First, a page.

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Conflict or Indifference: US Multinationals in a World of Regional Trading Blocs

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  • Louis T. Wells, Jr.

Abstract

Managers of US multinational corporations generally respond with a "big yawn" to warnings that the world trading system might evolve into a set of protectionist regional blocs. Their lack of fear is justified, since both their past strategies and their more recent, supposedly global strategies have resulted principally in regional systems of production facilities. The gains from manufacturing and trading among more widely dispersed facilities seem lower than the costs of managing such a complex system. As a result, US multinationals' trade in manufactures stays mostly within the region of production, and would be little affected by the emergence of powerful trading blocs. The strategies of most US multinationals would be threatened only if regional blocs restricted foreign investment. This seems unlikely, given the history of regional trade groups, and restrictions on new investment would probably harm Japanese competitors more than US multinationals, which have already established ... Les dirigeants des multinationales américaines manifestent une indifférence quasi générale face à la menace que représente pour le système mondial des échanges l'établissement de blocs protectionnistes régionaux. Cette absence de crainte de la part de ces responsables n'est pas surprenante car leurs stratégies passées et celles plus récentes, que l'on qualifie souvent de "globales", étaient et sont, en réalité, largement basées sur des systèmes de production régionaux. Il s'avère que les bénéfices industriels et commerciaux réalisés à partir d'unités de production plus dispersées sont moins importants que les coûts d'exploitations de tels sytèmes. C'est pourquoi la plupart des échanges industriels des multinationales américaines s'effectuent sur une base régionale et risquent d'être peu affectés par la création de blocs d'échanges régionaux. Les stratégies de l'ensemble des multinationales ne seront menacées que si les blocs régionaux limitent les investissements ...

Suggested Citation

  • Louis T. Wells, Jr., 1992. "Conflict or Indifference: US Multinationals in a World of Regional Trading Blocs," OECD Development Centre Working Papers 57, OECD Publishing.
  • Handle: RePEc:oec:devaaa:57-en
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    File URL: http://dx.doi.org/10.1787/258656276864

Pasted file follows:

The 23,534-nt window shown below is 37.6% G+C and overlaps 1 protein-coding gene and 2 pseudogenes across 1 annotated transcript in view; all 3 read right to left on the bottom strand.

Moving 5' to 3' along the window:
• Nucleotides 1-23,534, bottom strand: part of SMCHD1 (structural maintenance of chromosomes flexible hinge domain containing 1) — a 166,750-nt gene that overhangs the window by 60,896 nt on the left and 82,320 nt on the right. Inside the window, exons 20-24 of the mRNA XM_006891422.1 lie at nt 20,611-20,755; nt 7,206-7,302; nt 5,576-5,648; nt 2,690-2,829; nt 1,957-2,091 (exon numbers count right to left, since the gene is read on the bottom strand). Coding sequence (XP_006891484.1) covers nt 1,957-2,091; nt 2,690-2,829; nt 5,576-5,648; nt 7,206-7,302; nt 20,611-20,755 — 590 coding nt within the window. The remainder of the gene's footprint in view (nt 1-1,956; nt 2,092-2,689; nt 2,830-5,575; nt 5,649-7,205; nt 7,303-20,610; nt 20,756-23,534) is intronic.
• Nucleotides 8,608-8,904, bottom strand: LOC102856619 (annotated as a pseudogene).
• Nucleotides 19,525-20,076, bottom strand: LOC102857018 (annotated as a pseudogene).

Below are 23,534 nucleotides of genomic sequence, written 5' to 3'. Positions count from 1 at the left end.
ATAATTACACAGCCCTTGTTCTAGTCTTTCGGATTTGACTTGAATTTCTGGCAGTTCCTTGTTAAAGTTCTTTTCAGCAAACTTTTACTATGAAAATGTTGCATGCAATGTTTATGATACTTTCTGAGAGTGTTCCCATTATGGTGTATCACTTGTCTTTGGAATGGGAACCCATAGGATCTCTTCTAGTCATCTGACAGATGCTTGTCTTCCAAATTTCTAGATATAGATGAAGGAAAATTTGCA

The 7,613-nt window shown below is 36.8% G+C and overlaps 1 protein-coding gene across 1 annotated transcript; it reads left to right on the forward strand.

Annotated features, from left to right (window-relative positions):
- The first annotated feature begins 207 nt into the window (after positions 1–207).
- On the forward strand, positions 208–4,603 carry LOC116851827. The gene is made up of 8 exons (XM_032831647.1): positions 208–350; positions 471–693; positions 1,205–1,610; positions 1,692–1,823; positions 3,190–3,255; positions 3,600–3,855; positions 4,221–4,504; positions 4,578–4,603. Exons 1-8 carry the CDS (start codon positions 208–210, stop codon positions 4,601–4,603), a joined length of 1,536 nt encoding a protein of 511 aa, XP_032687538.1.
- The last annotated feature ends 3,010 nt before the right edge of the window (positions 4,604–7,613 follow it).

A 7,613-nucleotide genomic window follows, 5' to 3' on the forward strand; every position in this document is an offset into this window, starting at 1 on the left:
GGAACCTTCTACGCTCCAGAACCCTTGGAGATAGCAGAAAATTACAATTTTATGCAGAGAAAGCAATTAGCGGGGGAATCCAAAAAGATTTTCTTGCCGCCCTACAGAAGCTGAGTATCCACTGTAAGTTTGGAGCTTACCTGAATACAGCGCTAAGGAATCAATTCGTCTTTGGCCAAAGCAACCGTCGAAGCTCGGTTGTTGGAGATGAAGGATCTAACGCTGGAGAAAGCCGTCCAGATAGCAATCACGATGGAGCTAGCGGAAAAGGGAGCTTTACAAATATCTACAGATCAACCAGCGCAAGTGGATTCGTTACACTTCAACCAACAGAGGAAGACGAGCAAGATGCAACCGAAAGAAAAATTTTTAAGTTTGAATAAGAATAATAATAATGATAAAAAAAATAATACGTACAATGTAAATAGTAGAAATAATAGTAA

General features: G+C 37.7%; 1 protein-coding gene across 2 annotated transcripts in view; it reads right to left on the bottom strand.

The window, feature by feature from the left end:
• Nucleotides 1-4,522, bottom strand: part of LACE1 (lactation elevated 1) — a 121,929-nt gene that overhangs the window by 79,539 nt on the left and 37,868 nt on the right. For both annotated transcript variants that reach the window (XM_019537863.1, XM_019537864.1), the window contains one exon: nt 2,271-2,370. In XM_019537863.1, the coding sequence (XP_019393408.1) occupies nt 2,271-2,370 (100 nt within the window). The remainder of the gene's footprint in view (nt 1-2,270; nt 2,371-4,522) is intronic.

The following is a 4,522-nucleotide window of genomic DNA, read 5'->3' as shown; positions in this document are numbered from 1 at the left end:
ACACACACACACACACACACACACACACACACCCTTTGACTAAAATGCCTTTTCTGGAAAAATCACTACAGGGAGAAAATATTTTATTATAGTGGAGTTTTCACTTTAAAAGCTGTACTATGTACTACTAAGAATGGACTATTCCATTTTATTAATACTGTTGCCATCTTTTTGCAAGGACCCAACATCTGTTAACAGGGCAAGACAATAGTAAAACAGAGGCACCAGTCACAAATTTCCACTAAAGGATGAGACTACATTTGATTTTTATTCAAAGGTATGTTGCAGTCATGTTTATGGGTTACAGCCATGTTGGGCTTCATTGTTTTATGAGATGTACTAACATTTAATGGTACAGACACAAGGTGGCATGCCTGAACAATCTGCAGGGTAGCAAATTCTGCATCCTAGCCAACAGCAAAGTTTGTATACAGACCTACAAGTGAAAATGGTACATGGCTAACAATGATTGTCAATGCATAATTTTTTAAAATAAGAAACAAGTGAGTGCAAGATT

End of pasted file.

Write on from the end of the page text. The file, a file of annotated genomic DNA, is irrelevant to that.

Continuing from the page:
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    References listed on IDEAS

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    1. Hall, Robert E, 1978. "Stochastic Implications of the Life Cycle-Permanent Income Hypothesis: Theory and Evidence," Journal of Political Economy, University of Chicago Press, vol. 86(6), pages 971-987, December.
    2. W. Max Corden, 1988. "Debt Relief and Adjustment Incentives," IMF Staff Papers, Palgrave Macmillan, vol. 35(4), pages 628-643, December.
    3. Jeffrey D. Sachs, 1989. "Developing Country Debt and Economic Performance. The International Financial System," NBER Chapters,in: Developing Country Debt and Economic Performance, Volume 1: The International Financial System, pages -12 National Bureau of Economic Research, Inc.
    4. Alain Ize & Guillermo Ortiz, 1987. "Fiscal Rigidities, Public Debt, and Capital Flight," IMF Staff Papers, Palgrave Macmillan, vol. 34(2), pages 311-332, June.
    5. Jeffrey D. Sachs, 1989. "Introduction to "Developing Country Debt and the World Economy"," NBER Chapters,in: Developing Country Debt and the World Economy, pages 1-34 National Bureau of Economic Research, Inc.
    6. Jeffrey D. Sachs, 1989. "Developing Country Debt and the World Economy," NBER Books, National Bureau of Economic Research, Inc, number sach89-3.
    7. Philippe Callier, 1989. "Debt Relief and Adjustment Incentives in a Financially Open Economy: Comment on Corden," IMF Staff Papers, Palgrave Macmillan, vol. 36(2), pages 514-522, June.
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    Cited by:

    1. Robert E. Baldwin, 1995. "The Effects of Trade and Foreign Direct Investment on Employment and Relative Wages," OECD Jobs Study Working Papers 4, OECD Publishing.
    2. Deborah L. Swenson, 1996. "Explaining Domestic Content: Evidence from Japanese and U.S. Auto Production in the U.S," NBER Working Papers 5495, National Bureau of Economic Research, Inc.

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